Reference against judge not a threat to independence of judiciary: AG

Updated October 11, 2019

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Attorney General (AG) Anwar Mansoor on Thursday emphasised before the Supreme Court that the filing of a reference by President Arif Alvi against Justice Qazi Faez Isa (pictured), in the absence of concrete evidence, cannot be visualised as a threat to independence of judiciary. — Photo courtesy Supreme Court website/File
Attorney General (AG) Anwar Mansoor on Thursday emphasised before the Supreme Court that the filing of a reference by President Arif Alvi against Justice Qazi Faez Isa (pictured), in the absence of concrete evidence, cannot be visualised as a threat to independence of judiciary. — Photo courtesy Supreme Court website/File

ISLAMABAD: Attorney General (AG) Anwar Mansoor on Thursday emphasised before the Supreme Court that the filing of a reference by President Arif Alvi against Justice Qazi Faez Isa, in the absence of concrete evidence, cannot be visualised as a threat to independence of judiciary.

“Without a perceived threat to judiciary, the grievance raised in the petition by Justice Isa is relegated to a mere individual grievance and hence will go out of the ambit of jurisdiction of the Supreme Court under Article 184(3) of the constitution,” said a reply moved by the AG, who was also named as a respondent in the petition filed by the judge.

Rejoinders have already been filed with the apex court by the federal government, Supreme Judicial Council (SJC) and the secretary SJC.

Says independence of judiciary is imperative to ensure rule of law but equally imperative is accountability of judges

These replies will be taken up by a full-court, consisting of 10 judges of the apex court, seized with a set of petitions challenging the filing of the reference against Justice Isa when the court will resume hearing on Monday.

Challenging the maintainability of the petition, the AG explained that mere bald assertions on presumptions and seriously disputed facts cannot be made basis for assuming jurisdiction under the original jurisdiction of the apex court for the enforcement of fundamental rights.

“No doubt independence of judiciary is imperative to ensure rule of law necessary for democratic order, however equally imperative is the accountability of judges,” he contended. The fact that the powers of judges were very wide was in itself an indication that the powers cannot be allowed to be absolute.

It has been held by the Supreme Court consistently that the allegation of mala fide was the most difficult thing to prove and thus the onus was entirely upon the person alleging mala fides to establish it, the reply said.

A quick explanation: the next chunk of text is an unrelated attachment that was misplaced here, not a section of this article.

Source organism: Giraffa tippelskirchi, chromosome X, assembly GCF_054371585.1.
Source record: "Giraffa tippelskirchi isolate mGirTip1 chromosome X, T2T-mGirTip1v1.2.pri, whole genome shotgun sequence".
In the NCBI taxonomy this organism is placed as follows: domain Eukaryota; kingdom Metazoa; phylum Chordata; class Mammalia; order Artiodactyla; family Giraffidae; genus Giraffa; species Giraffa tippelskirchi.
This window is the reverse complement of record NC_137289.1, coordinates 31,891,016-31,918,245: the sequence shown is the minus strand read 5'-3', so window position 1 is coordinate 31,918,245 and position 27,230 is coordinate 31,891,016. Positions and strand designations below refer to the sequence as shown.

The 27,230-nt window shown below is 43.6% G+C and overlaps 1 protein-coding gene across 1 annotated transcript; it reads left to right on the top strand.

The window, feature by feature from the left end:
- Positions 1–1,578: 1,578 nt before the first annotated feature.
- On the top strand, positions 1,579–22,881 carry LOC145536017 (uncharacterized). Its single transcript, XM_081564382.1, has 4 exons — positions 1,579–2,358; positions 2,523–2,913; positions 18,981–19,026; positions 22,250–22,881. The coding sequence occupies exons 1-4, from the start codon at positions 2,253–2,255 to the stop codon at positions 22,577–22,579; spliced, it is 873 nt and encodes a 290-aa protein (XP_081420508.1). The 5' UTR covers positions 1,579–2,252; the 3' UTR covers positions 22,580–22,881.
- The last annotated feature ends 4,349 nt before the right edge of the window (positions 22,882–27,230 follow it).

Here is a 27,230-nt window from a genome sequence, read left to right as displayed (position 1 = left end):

In the current petition, the reply argued, only vague and unsubstantiated allegations of mala fides have been levelled which cannot defeat the constitutional bar of Article 211 of the constitution, which restricts SJC’s proceedings to be questioned by any court.

Similarly, by virtue of Article 248, the president, the prime minister and ministers have been granted immunity and were not answerable to any court, including the Supreme Court, for acts done in exercise of powers and performance of functions of their respective offices.

It said admittedly the spouse and children of the petitioner judge own expensive properties in the United Kingdom which were purchased in 2004 and 2013 when they had no independent source of income of their own. The inescapable conclusion which follows is that the properties are ‘Benami’ and the petitioner is the ostensible owner, the reply alleged.

It explains that the reference only directs the SJC to inquire into whether the conduct of the petitioner judge in owning those properties was free from financial impropriety. The simple and straight forward answer to this query to SJC would have been to disclose the source of funds employed to purchase the properties, the mode and manner of acquisition of foreign exchange and its transfer to UK.

But the petitioner judge instead of providing answers to the council took a very evasive stand and started vilifying and castigating the complainant, it added.

The complainant (president) may not be a symbol of propriety but as a judge the petitioner should have displayed such a character. It will be most pertinent to mention that the president while sending the reference seems to have deliberately avoided implicating the spouse and children of the petitioner judge only to keep them out of the controversy.

Instead of character assassination of the complainant, the petitioner should have come forward with the truth qua source of funds, acquisition of foreign exchange and its transfer to UK for purchasing the properties.

The AG also denied allegations levelled in the petition against him recalling he filed the rejoinder before SJC against the allegations levelled by the judge and denied the language of the rejoinder being contemptuous or scandalous.

The reply also explained that there was nothing wrong in the distribution of cheques by law minister Farogh Naseem among bar councils. Besides, he was also not ashamed of representing former president Pervez Musharraf facing the treason trial since even criminals were entitled to legal counsel.

The AG also denied that he and the law minister were perpetrating or had launched any insidious attack on the judiciary.

Published in Dawn, October 11th, 2019